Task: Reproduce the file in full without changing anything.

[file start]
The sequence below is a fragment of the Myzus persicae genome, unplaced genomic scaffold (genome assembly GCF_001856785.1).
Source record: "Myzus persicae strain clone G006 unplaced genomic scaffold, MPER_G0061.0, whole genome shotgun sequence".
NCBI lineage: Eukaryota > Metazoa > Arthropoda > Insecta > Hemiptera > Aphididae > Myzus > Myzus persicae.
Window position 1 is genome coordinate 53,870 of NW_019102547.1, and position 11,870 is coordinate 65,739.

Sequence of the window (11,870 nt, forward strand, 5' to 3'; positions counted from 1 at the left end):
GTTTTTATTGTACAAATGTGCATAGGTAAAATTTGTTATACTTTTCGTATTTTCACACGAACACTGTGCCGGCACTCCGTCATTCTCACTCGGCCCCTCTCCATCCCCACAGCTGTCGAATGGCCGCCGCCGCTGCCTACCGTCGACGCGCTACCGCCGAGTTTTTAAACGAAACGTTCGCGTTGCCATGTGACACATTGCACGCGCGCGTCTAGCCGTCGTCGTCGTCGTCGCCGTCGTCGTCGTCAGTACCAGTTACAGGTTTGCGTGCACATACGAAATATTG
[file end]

The sequence below is a fragment of the Myzus persicae genome, unplaced genomic scaffold (genome assembly GCF_001856785.1).
Source record: "Myzus persicae strain clone G006 unplaced genomic scaffold, MPER_G0061.0, whole genome shotgun sequence".
NCBI lineage: Eukaryota > Metazoa > Arthropoda > Insecta > Hemiptera > Aphididae > Myzus > Myzus persicae.
Window position 1 is genome coordinate 53,870 of NW_019102547.1, and position 11,870 is coordinate 65,739.

Sequence of the window (11,870 nt, forward strand, 5' to 3'; positions counted from 1 at the left end):
GTTTTTATTGTACAAATGTGCATAGGTAAAATTTGTTATACTTTTCGTATTTTCACACGAACACTGTGCCGGCACTCCGTCATTCTCACTCGGCCCCTCTCCATCCCCACAGCTGTCGAATGGCCGCCGCCGCTGCCTACCGTCGACGCGCTACCGCCGAGTTTTTAAACGAAACGTTCGCGTTGCCATGTGACACATTGCACGCGCGCGTCTAGCCGTCGTCGTCGTCGTCGCCGTCGTCGTCGTCAGTACCAGTTACAGGTTTGCGTGCACATACGAAATATTG